2 Replies Latest reply on Apr 6, 2018 3:15 AM by andycharles.jones_3291091

    NVSRAM CY14B104NA Single Event Upset - Multi Bit Upset mitigation query

    andrew.jones
              A popular on-line encyclopedia page informed me that memory device manufacturers protect against MBUs affecting single words by having the cells organised so that physically adjacent cells are not part of a single word of memory. Thus a MBU appears as multiple Single Bit Upsets in different words in RAM. The article did not detail whether this was only a practice associated with ECC memory. Using non-ECC memory, I plan to use three copies of "SEU protected" data, and want to align the blocks to ensure that an MBU does not identically affect two of the copies. Where can I learn about the memory layout of the particular part I am using - CY14B104NA - so that I can align the blocks with care and avoid MBUs causing an identical corruption in two of my copies?   
        • 1. Re: NVSRAM CY14B104NA Single Event Upset - Multi Bit Upset mitigation query
          andrew.jones
                  Through the Cypress MyCase assistance, I was supplied with a .pdf detailing the device topology and showing the translation of External Address lines A0 to A17 with Internal Row and Column Address lines. Address changes that just affect the lsbit of the Internal Column Address and/or just the lsbit of the Row Address result in addressing physically adjacent memory. For this device, addresses that differ by just Address Lines 0 and 9 are physically adjacent memory locations. As in my case, others may need to consider the external bus mapping to their processor interface, as, particularly using this 16-bit wide part, it is possible that the processor has an AD(0) line that may not be mapped to this device.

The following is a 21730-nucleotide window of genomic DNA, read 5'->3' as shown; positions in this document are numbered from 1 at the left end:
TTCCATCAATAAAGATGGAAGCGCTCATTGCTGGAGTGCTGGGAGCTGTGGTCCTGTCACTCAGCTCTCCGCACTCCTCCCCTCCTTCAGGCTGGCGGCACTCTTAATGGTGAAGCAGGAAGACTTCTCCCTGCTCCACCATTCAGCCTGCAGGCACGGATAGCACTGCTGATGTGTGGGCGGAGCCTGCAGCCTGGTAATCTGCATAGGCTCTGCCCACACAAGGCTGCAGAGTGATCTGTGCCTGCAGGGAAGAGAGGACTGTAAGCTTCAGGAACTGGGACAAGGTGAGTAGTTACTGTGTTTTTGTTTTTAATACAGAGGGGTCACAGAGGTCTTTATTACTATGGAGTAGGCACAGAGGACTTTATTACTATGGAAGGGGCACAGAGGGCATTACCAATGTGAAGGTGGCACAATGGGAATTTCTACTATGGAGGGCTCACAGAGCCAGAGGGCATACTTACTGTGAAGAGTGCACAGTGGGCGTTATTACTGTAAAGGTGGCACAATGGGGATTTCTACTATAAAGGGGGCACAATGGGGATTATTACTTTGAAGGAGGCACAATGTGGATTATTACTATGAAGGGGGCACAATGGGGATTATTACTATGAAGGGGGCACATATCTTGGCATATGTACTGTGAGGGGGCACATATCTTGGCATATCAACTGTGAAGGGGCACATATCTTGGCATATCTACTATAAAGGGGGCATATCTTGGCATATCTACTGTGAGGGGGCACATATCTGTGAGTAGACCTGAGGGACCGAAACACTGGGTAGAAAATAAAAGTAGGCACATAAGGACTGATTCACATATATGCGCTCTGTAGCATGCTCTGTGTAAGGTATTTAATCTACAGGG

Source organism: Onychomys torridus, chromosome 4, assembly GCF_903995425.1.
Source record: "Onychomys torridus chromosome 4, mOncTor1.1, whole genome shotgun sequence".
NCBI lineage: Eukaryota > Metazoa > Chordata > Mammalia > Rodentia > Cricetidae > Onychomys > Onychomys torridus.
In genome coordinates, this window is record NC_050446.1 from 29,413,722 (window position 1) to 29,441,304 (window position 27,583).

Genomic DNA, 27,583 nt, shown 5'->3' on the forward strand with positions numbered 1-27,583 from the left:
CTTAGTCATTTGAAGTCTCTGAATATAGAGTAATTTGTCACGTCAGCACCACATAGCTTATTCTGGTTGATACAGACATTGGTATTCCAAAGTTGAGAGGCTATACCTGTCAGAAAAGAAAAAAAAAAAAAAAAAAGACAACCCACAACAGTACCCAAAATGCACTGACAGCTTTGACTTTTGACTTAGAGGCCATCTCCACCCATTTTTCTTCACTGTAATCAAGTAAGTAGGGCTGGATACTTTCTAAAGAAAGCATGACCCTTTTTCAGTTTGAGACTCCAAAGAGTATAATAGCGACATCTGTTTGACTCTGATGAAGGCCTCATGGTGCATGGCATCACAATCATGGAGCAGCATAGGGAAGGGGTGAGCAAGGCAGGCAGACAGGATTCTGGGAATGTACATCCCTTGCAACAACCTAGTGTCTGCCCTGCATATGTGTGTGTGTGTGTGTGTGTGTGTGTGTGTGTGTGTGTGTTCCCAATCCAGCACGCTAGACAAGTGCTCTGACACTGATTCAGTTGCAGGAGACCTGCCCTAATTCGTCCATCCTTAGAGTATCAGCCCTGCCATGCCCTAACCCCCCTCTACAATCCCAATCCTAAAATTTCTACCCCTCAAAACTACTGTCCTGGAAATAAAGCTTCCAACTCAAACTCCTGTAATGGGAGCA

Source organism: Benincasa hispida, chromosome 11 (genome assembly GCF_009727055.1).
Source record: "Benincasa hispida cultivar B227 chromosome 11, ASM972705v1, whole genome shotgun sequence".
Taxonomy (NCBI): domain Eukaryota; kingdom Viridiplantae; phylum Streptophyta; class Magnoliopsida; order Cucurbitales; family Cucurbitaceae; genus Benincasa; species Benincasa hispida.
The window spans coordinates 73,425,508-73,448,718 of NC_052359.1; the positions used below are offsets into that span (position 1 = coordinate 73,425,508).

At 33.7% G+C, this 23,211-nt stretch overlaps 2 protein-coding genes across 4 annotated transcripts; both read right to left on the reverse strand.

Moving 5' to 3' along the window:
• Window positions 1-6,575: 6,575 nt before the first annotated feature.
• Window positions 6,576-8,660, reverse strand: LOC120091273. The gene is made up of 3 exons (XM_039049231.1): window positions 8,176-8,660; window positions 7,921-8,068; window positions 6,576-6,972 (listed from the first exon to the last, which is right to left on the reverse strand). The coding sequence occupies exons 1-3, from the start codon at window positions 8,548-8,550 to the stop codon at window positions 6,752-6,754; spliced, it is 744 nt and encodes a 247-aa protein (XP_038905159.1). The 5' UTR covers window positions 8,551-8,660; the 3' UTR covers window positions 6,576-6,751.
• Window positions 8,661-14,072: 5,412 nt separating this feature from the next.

• 2. Re: NVSRAM CY14B104NA Single Event Upset - Multi Bit Upset mitigation query
            andycharles.jones_3291091

            Application note AN15979 indicates that MBU is "virtually impossible" due to the spacing of adjacent cells, and that no MBU had been recorded "in all SER testing" at the point that the application note was written.

             

            Non-the-less, as a general guide, it is always good to know how physically adjacent cells are addressed.  In absence of this info, using three copies of your critical data, the base address for each of which differ by three different powers of 2 from the other two, should help keep your data safe from MBU.